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Frederick H. Dyer, Compendium of the War of the Rebellion: Regimental Histories 608 608 Browse Search
Col. O. M. Roberts, Confederate Military History, a library of Confederate States Military History: Volume 12.1, Alabama (ed. Clement Anselm Evans) 21 21 Browse Search
Harper's Encyclopedia of United States History (ed. Benson Lossing) 20 20 Browse Search
The Photographic History of The Civil War: in ten volumes, Thousands of Scenes Photographed 1861-65, with Text by many Special Authorities, Volume 3: The Decisive Battles. (ed. Francis Trevelyan Miller) 16 16 Browse Search
Benson J. Lossing, Pictorial Field Book of the Civil War. Volume 3. 14 14 Browse Search
The Photographic History of The Civil War: in ten volumes, Thousands of Scenes Photographed 1861-65, with Text by many Special Authorities, Volume 10: The Armies and the Leaders. (ed. Francis Trevelyan Miller) 13 13 Browse Search
The Photographic History of The Civil War: in ten volumes, Thousands of Scenes Photographed 1861-65, with Text by many Special Authorities, Volume 7: Prisons and Hospitals. (ed. Francis Trevelyan Miller) 13 13 Browse Search
Brigadier-General Ellison Capers, Confederate Military History, a library of Confederate States Military History: Volume 5, South Carolina (ed. Clement Anselm Evans) 12 12 Browse Search
Thomas Wentworth Higginson, Massachusetts in the Army and Navy during the war of 1861-1865, vol. 2 10 10 Browse Search
The Photographic History of The Civil War: in ten volumes, Thousands of Scenes Photographed 1861-65, with Text by many Special Authorities, Volume 5: Forts and Artillery. (ed. Francis Trevelyan Miller) 9 9 Browse Search
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Browsing named entities in Southern Historical Society Papers, Volume 1. (ed. Reverend J. William Jones). You can also browse the collection for April, 1865 AD or search for April, 1865 AD in all documents.

Your search returned 3 results in 3 document sections:

Southern Historical Society Papers, Volume 1. (ed. Reverend J. William Jones), The treatment of prisoners during the war between the States. (search)
vidence had been obtained by a committee appointed by the Confederate Senate. At the head of this committee was that pure minded, eminent Christian gentleman, Judge J. W. C. Watson, of Holly Springs, Mississippi. The volume of testimony gathered from a large number of returned prisoners, men of undoubted veracity, we were invited, by the kindness of Judge Watson, to inspect. It was in the hands of the printer in Richmond when the memorable fire occured, at the time of its evacuation in April, 1865, and was unfortunately consumed in the great conflagration. But Camp Douglas, Rock Island, Johnson's Island, Elmira, Fort Delaware, and other Federal prisons, could they find a tongue, would tell a tale of horror that should forever silence all clamor about Libby Prison and Belle Isle and Andersonville. At Fort Delaware the misrule and suffering were probable less than at any other; yet whoever wishes to get a glimpse at the Federal prisons in their best estate, and under the control of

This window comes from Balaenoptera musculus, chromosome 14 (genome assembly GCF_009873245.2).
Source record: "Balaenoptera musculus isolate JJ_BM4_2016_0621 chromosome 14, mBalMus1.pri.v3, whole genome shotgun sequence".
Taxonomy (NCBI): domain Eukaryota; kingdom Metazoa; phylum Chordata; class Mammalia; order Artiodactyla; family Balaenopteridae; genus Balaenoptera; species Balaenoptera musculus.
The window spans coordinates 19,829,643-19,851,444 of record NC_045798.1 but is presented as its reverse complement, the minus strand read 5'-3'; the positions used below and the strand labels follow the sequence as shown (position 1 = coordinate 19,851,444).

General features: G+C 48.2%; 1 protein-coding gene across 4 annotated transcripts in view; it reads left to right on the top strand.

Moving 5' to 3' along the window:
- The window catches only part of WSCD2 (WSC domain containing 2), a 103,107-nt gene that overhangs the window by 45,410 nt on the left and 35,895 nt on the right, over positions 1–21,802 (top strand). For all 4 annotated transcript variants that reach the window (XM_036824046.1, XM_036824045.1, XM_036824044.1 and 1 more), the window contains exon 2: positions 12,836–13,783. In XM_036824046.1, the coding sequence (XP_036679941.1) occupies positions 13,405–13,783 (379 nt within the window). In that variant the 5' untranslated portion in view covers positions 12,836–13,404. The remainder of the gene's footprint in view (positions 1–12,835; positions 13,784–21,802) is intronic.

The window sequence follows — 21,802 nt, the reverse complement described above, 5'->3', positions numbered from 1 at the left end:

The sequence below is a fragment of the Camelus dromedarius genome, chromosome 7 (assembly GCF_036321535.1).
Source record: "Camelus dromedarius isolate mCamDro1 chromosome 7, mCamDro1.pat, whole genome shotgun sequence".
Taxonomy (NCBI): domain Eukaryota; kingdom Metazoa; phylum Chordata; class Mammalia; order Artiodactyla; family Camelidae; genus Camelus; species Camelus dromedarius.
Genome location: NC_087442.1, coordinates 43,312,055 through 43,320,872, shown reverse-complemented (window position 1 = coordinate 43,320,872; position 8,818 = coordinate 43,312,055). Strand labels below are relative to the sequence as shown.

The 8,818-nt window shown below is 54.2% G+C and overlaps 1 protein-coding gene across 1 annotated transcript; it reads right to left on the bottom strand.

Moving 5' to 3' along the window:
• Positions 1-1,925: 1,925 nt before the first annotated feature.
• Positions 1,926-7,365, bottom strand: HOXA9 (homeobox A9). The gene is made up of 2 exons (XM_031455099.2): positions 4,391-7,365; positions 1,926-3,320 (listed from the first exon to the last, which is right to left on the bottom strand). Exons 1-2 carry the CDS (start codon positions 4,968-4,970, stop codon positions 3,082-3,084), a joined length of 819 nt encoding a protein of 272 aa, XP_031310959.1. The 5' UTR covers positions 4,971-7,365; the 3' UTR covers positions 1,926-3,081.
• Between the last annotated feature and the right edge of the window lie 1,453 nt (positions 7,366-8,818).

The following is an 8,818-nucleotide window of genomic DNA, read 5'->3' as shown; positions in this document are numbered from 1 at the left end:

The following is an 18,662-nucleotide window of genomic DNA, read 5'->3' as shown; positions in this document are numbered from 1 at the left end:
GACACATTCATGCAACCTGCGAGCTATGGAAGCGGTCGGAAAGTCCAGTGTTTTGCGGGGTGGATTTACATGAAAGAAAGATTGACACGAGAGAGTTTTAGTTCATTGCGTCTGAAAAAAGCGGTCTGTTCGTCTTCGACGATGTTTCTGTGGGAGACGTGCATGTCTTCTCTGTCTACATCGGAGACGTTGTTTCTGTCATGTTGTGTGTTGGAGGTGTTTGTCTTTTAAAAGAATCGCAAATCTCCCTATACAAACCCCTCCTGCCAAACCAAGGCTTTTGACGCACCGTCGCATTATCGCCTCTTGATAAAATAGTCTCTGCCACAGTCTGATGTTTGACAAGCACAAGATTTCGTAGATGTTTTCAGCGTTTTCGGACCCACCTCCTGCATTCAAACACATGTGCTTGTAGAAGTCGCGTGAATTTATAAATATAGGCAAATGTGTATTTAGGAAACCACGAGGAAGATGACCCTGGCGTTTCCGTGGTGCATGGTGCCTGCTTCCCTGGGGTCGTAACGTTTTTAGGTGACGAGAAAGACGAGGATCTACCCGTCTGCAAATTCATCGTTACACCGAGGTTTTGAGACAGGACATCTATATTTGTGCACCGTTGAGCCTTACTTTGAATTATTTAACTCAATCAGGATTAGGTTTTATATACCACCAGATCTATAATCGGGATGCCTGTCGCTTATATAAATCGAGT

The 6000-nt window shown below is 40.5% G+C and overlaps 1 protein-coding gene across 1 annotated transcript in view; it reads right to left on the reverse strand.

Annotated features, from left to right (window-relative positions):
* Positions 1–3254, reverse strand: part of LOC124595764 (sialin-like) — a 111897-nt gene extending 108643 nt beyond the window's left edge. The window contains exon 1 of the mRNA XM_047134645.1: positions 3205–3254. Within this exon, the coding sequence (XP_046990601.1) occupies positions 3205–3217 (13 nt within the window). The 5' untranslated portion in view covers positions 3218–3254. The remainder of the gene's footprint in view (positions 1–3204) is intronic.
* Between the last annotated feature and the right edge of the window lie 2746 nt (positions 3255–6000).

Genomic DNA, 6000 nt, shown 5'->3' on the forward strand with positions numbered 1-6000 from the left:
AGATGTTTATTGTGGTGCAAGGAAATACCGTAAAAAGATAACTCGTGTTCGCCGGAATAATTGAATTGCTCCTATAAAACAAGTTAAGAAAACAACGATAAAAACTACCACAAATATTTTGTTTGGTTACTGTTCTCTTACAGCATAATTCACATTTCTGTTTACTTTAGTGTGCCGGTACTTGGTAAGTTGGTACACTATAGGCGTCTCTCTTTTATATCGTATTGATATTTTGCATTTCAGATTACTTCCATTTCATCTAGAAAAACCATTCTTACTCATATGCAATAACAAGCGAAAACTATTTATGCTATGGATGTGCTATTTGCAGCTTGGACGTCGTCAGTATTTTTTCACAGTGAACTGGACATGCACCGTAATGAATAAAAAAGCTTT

Southern Historical Society Papers, Volume 1. (ed. Reverend J. William Jones), Report of Colonel D. T. Chandler, (search)
r from Judge Ould, in the Saint Louis Globe-Democrat, which so ably refutes the charge made against him on the faith of a garbled letter of his, and brings out other points so clearly, that we give it entire except the introductory paragraphs: Richmond, Va., October 5th, 1875. * * * * * * * * I will now give the history and contents of the letter which S. produces as the sole proof of my premeditated complicity in the murder of Federal prisoners. When Richmond was evacuated in April, 1865, this letter was found among the scattered debris of General Winder's office. The first time I ever saw it published in full was in the Washington Chronicle, a well-known Republican paper, of the date of August 25, 1868. It was then and there made the basis of a savage attack upon me. Of course, everything in the letter which could be damaging to me was set forth. The latter part of it was printed in italics. I will give the letter as it appeared in the Chronicle, and beneath it I wil
Southern Historical Society Papers, Volume 1. (ed. Reverend J. William Jones), The treatment of prisoners during the war between the States. (search)
Cavalry, General J. H. Morgan's command. Sworn to before me this third day of March, 1876. will. A. Harris, Notary Public in and for San Bernardino county, State of California. The following statement of Major Robert Stiles of Richmond Virginia, will be received by his large circle of friends and acquaintances as the testimony of a gentleman without fear and without reproach. Statement of Major Robert Stiles. I was a prisoner of war at Johnson's Island and Fort Lafayette from April to October, 1865, having been captured at Sailor's creek. During this time I did not suffer seriously to my own person from bad treatment, but saw and heard no little of the suffering of others. The Southern field officers were released from Johnson's Island in May or June, but I was held a prisoner because I declined to take the somewhat remarkable oath propounded to us, and refused to give in addition my word of honor that I would say nothing against the Government of the United States